2. Install Emperor Meiji to power
                    1. First emperor in 1000 years to have power
          6. Some Latin American countries
            1. Seen as sources for natural resources and markets
            2. Not so much as potential industrial nations
              1. Hampered by lack of local capital for investment
                1. Industrialization would need to be financed by foreigners
          7. Eventually to Asia and Africa in 20th centuries
          8. Comparing Industrialization in Great Britain and Japan
            1. Sources of Capital
              1. Britain
                1. private entrepreneurs, capitalists
                2. Limited foreign investment
              2. Japan
                1. Government investment in initial states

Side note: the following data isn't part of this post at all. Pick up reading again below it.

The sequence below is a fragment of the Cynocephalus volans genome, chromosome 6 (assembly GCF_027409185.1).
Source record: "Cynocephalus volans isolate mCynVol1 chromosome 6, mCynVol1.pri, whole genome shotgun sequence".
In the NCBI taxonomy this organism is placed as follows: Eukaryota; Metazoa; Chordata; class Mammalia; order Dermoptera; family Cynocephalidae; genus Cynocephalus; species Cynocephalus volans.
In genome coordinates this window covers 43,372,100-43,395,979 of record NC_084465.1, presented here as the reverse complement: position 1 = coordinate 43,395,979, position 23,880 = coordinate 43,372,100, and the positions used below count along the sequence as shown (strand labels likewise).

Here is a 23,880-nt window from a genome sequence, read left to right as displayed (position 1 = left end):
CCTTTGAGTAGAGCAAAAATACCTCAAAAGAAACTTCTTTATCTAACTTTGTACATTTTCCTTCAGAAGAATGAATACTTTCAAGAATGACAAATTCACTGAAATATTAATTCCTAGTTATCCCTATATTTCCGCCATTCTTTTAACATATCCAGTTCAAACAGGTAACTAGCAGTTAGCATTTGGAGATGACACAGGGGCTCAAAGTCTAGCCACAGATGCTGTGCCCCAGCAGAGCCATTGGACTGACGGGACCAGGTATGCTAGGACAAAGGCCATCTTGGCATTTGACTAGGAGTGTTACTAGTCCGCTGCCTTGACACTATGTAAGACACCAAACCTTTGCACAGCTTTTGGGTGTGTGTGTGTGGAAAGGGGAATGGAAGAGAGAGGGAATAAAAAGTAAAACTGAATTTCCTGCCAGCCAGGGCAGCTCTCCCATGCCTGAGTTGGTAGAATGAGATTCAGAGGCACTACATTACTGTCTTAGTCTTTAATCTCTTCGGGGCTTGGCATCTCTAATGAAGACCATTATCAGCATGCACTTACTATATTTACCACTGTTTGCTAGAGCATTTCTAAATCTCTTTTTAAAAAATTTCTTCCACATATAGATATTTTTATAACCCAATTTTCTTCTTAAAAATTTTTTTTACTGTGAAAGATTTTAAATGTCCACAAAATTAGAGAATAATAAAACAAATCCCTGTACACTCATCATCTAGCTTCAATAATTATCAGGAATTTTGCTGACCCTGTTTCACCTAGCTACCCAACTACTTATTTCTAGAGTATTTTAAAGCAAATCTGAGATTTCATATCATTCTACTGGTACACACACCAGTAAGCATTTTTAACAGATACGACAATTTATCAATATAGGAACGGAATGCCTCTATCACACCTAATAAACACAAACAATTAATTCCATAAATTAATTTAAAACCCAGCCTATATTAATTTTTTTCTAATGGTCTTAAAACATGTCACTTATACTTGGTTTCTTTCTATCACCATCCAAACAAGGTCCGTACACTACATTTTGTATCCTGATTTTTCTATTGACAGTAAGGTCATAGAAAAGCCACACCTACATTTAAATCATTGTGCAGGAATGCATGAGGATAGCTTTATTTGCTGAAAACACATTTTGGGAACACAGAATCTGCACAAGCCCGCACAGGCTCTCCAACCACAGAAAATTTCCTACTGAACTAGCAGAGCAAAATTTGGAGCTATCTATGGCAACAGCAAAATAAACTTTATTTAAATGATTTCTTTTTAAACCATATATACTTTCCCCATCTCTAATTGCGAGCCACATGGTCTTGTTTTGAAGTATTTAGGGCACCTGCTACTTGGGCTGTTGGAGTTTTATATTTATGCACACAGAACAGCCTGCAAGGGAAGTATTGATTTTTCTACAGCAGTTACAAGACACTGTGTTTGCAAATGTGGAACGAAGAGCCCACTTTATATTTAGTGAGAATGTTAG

2. Zaibatsu – few wealthy banking, industrial families – developed large business interests
                  1. Conglomerates that bought up textile mills and factories
                3. Limited foreign investment
            2. Energy Resources
              1. Britain
                1. Large domestic deposits of coal for steam power
                2. Large domestic deposits of iron for building machinery
                3. Timber running out, had to move to coal
                  1. Coal mining required machine power to pump water
              2. Japan
                1. Has to import energy sources
            3. Availability of Technology
              1. Developed originally in Britain
                1. Textile mills
                2. First steam engine
                3. First steel-making process
                4. Replaced other methods of powering machines
                  1. wind, water, animal
              2. Japan
                1. Had to import machinery
            4. Pool of workers
              1. Britain
                1. almost doubling population in 1700s – 5>9 million
                2. clothing industry – piecework by poorly paid women – sweatshops